Pulses are edible dry seeds of plants belonging to the Leguminosae family. They are consumed in the form of whole seed, split-grain, dehulled split-grain and flour.

Many different types of pulses are grown the world over. Of these, the major ones, in terms of global production and consumption quantities, are the common bean, chickpea, dry pea, lentil, cowpea, mung bean, red bean, and pigeon pea.

In addition, there are a large number of minor pulses that are grown and consumed in different parts of the world. While pulses are primarily grown for human consumption, there is, in addition, substantial demand for them as animal feed in some of the developed countries.

Of the various pulses, dry pea, faba bean, and lupins are widely used as animal feed. The pulse grain has a pair of cotyledons that make up its edible part. There are two aspects of pulses that distinguish them from most other food crops.

First, they are very nutritious and their consumption is associated with many health benefits. They are rich in proteins and minerals, have high fiber content and low-fat content, and have no cholesterol. The carbohydrates in pulses are absorbed and digested slowly, and thus help control diabetes and obesity.

Secondly, pulses, like other plants of the Leguminosae family, have root nodules that absorb inert nitrogen from soil air and convert it into biologically useful ammonia, a process referred to as biological nitrogen fixation.

Pulses have been an essential part of the human diet for centuries, yet their nutritional value is not generally recognized and the average level of consumption of pulses remains low. The International Year of Pulses 2016 went a long way to reverse these perceptions and bring to light the crucial roles that pulses play in healthy diets, sustainable food production, and, above all, in food security.

Pulses truly are nutritious seeds for a sustainable future and can make an important contribution to the achievement of many of the Sustainable Development Goals of the 2030 Agenda for Sustainable Development.

Based on a comprehensive survey of relevant literature and a detailed analysis of quantitative data, The Global Economy of Pulses shows that there is a pressing need to close the large gap between potential and actual yields, particularly on smallholder farms, including by adopting improved varieties and modern agronomic practices throughout developing countries. This in turn requires a major thrust in agricultural research and extension, improving credit availability, and public investment.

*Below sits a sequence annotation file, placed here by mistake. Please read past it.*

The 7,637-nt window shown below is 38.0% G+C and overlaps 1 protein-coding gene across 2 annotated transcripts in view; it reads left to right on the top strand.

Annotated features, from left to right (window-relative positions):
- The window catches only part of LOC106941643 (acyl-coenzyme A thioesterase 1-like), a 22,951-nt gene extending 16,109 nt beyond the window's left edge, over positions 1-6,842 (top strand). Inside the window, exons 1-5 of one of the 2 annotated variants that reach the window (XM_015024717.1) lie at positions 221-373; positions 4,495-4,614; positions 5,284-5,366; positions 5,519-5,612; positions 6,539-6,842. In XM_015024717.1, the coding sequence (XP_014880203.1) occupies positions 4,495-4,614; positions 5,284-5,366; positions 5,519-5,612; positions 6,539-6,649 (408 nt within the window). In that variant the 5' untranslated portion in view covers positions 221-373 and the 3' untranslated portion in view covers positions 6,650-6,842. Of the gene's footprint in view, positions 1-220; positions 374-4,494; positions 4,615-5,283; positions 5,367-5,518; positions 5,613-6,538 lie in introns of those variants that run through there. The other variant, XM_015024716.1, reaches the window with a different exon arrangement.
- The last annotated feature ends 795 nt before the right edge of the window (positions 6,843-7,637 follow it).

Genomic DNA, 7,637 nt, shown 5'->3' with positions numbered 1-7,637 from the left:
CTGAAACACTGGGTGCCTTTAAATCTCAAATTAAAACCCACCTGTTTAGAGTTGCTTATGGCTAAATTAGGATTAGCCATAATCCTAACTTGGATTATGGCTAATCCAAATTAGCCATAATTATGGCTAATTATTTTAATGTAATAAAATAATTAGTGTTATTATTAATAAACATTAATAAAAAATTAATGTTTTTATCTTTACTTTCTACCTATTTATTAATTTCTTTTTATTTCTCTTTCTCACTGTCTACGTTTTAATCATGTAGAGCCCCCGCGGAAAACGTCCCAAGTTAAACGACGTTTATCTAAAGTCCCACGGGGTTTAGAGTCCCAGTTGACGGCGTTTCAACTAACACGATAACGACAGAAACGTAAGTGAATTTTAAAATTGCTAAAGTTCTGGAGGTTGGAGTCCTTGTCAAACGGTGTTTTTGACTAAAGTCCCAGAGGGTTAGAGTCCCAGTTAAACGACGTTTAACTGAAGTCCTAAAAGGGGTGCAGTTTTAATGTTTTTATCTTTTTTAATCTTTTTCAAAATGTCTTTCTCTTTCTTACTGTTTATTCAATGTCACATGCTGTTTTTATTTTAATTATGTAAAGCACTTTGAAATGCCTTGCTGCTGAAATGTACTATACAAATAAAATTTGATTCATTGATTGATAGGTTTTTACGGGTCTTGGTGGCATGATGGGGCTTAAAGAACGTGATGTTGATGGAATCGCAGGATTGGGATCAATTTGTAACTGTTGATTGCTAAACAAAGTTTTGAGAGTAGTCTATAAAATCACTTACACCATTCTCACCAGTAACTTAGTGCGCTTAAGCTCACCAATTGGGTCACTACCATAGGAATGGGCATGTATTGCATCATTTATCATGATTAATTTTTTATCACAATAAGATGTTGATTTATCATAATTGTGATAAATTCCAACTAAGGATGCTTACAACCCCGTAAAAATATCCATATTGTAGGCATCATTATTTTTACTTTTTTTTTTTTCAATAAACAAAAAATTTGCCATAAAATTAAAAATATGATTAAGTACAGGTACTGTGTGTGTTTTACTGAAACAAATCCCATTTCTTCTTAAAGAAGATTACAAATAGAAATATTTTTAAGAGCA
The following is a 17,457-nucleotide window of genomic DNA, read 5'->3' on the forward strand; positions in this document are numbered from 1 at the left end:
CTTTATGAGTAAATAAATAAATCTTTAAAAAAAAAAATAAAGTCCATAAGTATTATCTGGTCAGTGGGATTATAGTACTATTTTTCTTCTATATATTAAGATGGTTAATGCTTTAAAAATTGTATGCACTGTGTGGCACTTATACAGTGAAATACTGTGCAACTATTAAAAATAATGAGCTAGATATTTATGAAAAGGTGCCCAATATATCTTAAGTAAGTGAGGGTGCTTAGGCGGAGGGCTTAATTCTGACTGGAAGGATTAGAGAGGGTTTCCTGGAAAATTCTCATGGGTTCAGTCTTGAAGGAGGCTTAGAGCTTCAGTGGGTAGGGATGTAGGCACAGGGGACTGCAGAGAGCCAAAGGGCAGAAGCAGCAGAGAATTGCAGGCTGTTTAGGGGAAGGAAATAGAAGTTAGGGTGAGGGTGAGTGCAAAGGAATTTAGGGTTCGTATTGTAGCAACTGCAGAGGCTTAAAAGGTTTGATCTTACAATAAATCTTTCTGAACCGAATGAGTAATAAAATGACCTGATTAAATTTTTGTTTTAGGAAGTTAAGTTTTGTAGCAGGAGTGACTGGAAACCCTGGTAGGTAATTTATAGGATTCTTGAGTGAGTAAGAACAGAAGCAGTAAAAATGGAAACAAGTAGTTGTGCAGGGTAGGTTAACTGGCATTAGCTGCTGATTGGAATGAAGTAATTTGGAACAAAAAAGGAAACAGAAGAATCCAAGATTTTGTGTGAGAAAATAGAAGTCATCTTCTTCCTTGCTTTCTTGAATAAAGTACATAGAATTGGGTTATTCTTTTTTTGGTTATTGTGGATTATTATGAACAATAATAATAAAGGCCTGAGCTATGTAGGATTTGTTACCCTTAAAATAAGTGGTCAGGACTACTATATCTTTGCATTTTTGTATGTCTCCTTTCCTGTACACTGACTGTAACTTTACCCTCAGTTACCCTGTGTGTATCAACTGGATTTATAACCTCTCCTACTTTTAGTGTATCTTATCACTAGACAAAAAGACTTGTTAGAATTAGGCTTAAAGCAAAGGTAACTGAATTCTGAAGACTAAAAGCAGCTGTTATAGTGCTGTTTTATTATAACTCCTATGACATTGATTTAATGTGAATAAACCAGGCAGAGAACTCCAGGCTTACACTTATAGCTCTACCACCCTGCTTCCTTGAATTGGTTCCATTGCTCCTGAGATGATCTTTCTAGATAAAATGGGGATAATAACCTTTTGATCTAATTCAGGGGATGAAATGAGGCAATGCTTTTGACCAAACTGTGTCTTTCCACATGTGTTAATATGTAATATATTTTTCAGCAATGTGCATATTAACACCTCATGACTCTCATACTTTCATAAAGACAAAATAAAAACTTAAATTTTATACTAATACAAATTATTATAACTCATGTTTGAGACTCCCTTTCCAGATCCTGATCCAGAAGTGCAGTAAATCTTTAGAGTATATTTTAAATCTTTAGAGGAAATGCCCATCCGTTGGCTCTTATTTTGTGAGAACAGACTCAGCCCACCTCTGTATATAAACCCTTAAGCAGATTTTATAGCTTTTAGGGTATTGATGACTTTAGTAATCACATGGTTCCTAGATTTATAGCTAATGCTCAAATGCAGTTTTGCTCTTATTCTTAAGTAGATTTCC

As the world marks World Pulses Day 2022, FSPN Africa recounts its contribution to beans production through its support to beans production in Nandi County-Kenya under the Digital Agriculture Africa Project.

FSPN has made invaluable strides with the over 1,000 smallholder farmers in the county, greatly impacting household food and nutrition security

The smallholder farmers have greatly benefited from the technical and extension support in common bean production. The pieces of training on bean production have proven to be a sure way of increasing yields as new and improved production strategies are transferred to the farmers for adoption.

The technical and extension support offered to the farmers include Market linkages, financial support through linkage to financial institutions, weather forecast notification that helps inform the SHF’s and greatly contribute to decision making, and training on production, soil health and financial literacy.

FSPN Africa remains focused on its goal of contributing to household food and nutrition security for both rural and urban populations across Africa by promoting production at the household level.

Training Women in Agriculture under DAA project in Emgwen June, 2021.

Pulses being a major contributor to food and nutrition security in Sub-Saharan Africa and the entire world make it one of the major food clusters of interest for FSPN. The efforts made so far are not an end to a means but a deliberate contribution to Kenya’s Big 4 Agenda, Kenya’s Vision 2030 and the United Nation’s Sustainable Development Goals.

Being conscious of the fact that food and nutrition security is not a one-man endeavor, FSPN seeks to foster partnerships with relevant individuals, institutions, parastatals, community-based organizations, and other NGOs to build teams that purposefully contribute to household food and nutrition security.